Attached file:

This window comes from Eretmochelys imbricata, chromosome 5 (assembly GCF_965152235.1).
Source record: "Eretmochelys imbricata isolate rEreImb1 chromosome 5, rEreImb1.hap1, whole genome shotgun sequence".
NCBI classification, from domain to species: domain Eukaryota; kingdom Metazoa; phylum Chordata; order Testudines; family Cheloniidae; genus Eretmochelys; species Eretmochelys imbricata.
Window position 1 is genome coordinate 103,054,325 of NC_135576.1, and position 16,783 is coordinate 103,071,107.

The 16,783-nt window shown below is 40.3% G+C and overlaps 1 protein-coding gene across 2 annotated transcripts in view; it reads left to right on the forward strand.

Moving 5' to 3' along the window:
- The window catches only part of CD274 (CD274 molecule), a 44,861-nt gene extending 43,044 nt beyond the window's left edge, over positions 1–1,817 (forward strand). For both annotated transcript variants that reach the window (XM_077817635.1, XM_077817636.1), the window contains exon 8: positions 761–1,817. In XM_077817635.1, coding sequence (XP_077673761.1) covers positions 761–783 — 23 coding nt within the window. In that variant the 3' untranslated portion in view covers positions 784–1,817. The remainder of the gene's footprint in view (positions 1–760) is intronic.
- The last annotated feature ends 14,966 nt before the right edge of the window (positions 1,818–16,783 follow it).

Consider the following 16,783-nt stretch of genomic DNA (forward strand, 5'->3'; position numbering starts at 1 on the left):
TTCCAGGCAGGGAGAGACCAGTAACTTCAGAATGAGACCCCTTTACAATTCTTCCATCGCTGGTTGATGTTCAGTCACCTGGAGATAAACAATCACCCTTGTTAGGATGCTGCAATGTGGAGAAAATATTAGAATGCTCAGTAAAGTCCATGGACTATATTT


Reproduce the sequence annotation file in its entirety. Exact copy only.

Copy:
This window comes from Eretmochelys imbricata, chromosome 5 (assembly GCF_965152235.1).
Source record: "Eretmochelys imbricata isolate rEreImb1 chromosome 5, rEreImb1.hap1, whole genome shotgun sequence".
NCBI classification, from domain to species: domain Eukaryota; kingdom Metazoa; phylum Chordata; order Testudines; family Cheloniidae; genus Eretmochelys; species Eretmochelys imbricata.
Window position 1 is genome coordinate 103,054,325 of NC_135576.1, and position 16,783 is coordinate 103,071,107.

The 16,783-nt window shown below is 40.3% G+C and overlaps 1 protein-coding gene across 2 annotated transcripts in view; it reads left to right on the forward strand.

Moving 5' to 3' along the window:
- The window catches only part of CD274 (CD274 molecule), a 44,861-nt gene extending 43,044 nt beyond the window's left edge, over positions 1–1,817 (forward strand). For both annotated transcript variants that reach the window (XM_077817635.1, XM_077817636.1), the window contains exon 8: positions 761–1,817. In XM_077817635.1, coding sequence (XP_077673761.1) covers positions 761–783 — 23 coding nt within the window. In that variant the 3' untranslated portion in view covers positions 784–1,817. The remainder of the gene's footprint in view (positions 1–760) is intronic.
- The last annotated feature ends 14,966 nt before the right edge of the window (positions 1,818–16,783 follow it).

Consider the following 16,783-nt stretch of genomic DNA (forward strand, 5'->3'; position numbering starts at 1 on the left):
TTCCAGGCAGGGAGAGACCAGTAACTTCAGAATGAGACCCCTTTACAATTCTTCCATCGCTGGTTGATGTTCAGTCACCTGGAGATAAACAATCACCCTTGTTAGGATGCTGCAATGTGGAGAAAATATTAGAATGCTCAGTAAAGTCCATGGACTATATTT